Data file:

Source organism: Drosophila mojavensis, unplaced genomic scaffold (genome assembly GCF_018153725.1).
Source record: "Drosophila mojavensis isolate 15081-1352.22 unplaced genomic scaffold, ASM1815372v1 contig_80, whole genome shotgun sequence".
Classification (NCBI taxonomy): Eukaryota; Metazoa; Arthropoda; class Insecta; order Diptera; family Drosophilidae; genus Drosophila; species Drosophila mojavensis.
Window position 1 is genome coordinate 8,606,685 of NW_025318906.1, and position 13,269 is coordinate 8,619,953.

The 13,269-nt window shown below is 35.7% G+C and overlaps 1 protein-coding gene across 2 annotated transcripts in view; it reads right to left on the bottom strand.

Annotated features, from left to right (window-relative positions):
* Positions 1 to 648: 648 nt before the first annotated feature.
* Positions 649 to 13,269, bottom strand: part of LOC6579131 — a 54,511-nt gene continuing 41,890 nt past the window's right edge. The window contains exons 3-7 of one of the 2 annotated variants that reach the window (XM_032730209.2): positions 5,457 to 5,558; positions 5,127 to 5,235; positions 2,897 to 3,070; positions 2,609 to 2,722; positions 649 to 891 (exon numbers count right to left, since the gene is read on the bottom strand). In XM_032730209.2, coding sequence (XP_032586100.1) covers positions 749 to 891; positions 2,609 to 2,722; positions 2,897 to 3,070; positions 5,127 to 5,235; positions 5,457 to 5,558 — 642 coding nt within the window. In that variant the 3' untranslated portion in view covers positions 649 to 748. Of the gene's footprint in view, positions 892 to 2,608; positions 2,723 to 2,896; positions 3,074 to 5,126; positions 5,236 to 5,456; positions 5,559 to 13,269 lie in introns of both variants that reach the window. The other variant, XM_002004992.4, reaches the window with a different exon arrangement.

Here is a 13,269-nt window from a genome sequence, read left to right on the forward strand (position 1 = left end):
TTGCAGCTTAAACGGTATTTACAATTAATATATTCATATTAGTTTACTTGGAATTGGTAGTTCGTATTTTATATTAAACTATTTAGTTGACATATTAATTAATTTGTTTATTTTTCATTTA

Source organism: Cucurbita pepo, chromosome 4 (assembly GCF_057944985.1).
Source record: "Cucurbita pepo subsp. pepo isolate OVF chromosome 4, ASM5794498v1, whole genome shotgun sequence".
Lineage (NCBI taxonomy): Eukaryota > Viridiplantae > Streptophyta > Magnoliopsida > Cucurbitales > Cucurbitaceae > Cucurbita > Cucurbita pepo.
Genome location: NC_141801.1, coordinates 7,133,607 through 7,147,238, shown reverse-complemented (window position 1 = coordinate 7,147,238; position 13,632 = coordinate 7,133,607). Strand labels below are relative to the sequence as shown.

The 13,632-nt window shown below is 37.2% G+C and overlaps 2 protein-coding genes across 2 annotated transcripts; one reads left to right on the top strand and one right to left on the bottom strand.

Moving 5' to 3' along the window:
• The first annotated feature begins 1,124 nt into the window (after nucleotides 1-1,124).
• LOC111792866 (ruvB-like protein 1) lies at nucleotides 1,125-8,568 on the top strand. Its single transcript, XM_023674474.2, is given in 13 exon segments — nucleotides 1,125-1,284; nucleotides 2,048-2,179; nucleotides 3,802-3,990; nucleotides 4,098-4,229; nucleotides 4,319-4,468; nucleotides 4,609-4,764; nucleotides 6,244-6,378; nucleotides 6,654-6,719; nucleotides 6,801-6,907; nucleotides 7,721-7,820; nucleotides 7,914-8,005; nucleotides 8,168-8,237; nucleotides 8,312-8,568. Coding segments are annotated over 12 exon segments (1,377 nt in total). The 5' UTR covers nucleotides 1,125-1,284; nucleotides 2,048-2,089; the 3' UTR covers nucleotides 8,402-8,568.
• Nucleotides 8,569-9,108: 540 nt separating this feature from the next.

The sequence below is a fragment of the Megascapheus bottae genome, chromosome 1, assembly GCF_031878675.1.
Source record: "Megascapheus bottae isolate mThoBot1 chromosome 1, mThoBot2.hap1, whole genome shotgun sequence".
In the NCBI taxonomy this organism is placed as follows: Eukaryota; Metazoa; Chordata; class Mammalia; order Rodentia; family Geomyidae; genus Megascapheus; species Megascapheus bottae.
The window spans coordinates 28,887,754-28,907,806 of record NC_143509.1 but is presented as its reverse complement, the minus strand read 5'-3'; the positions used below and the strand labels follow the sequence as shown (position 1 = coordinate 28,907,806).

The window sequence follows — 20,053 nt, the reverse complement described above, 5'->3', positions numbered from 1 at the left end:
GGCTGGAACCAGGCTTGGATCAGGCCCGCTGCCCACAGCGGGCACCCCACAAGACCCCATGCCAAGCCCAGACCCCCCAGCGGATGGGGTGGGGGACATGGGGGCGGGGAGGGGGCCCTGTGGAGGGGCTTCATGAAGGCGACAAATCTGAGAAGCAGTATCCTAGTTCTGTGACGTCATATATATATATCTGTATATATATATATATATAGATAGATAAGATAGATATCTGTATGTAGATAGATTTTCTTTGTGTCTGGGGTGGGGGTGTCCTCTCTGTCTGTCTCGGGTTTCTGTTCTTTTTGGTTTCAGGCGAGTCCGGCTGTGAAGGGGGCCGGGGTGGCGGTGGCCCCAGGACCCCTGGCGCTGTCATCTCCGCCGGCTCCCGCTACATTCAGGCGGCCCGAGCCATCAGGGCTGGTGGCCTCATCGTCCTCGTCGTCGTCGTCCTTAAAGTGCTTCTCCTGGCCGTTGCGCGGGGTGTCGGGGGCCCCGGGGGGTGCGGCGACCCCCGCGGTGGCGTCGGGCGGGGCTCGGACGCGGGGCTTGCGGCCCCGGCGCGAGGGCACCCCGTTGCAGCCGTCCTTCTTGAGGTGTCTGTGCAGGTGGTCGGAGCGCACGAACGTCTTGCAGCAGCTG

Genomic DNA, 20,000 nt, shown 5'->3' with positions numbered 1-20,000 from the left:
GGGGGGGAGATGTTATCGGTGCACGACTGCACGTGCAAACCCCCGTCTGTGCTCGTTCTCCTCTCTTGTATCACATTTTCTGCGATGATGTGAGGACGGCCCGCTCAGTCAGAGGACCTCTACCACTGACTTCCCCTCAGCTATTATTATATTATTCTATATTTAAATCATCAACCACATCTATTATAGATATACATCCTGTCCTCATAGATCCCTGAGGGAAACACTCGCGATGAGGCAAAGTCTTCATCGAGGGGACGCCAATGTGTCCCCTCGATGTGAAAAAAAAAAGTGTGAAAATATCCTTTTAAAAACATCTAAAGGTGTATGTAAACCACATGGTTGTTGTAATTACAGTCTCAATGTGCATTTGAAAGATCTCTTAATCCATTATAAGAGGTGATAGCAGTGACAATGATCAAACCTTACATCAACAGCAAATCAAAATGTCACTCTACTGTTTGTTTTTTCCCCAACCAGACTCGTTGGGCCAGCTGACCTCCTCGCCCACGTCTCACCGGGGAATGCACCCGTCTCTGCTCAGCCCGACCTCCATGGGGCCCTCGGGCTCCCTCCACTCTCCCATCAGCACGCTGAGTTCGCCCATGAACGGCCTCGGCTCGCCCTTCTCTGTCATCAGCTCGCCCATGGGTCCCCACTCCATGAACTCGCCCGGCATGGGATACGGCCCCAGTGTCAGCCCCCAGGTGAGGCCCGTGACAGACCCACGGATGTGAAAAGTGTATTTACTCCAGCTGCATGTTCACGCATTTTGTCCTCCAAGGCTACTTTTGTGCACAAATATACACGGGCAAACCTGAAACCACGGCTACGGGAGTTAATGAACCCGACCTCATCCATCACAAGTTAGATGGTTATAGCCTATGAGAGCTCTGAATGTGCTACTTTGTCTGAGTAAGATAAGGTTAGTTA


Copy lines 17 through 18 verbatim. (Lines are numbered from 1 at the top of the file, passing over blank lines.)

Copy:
• The first annotated feature begins 1,124 nt into the window (after nucleotides 1-1,124).
• LOC111792866 (ruvB-like protein 1) lies at nucleotides 1,125-8,568 on the top strand. Its single transcript, XM_023674474.2, is given in 13 exon segments — nucleotides 1,125-1,284; nucleotides 2,048-2,179; nucleotides 3,802-3,990; nucleotides 4,098-4,229; nucleotides 4,319-4,468; nucleotides 4,609-4,764; nucleotides 6,244-6,378; nucleotides 6,654-6,719; nucleotides 6,801-6,907; nucleotides 7,721-7,820; nucleotides 7,914-8,005; nucleotides 8,168-8,237; nucleotides 8,312-8,568. Coding segments are annotated over 12 exon segments (1,377 nt in total). The 5' UTR covers nucleotides 1,125-1,284; nucleotides 2,048-2,089; the 3' UTR covers nucleotides 8,402-8,568.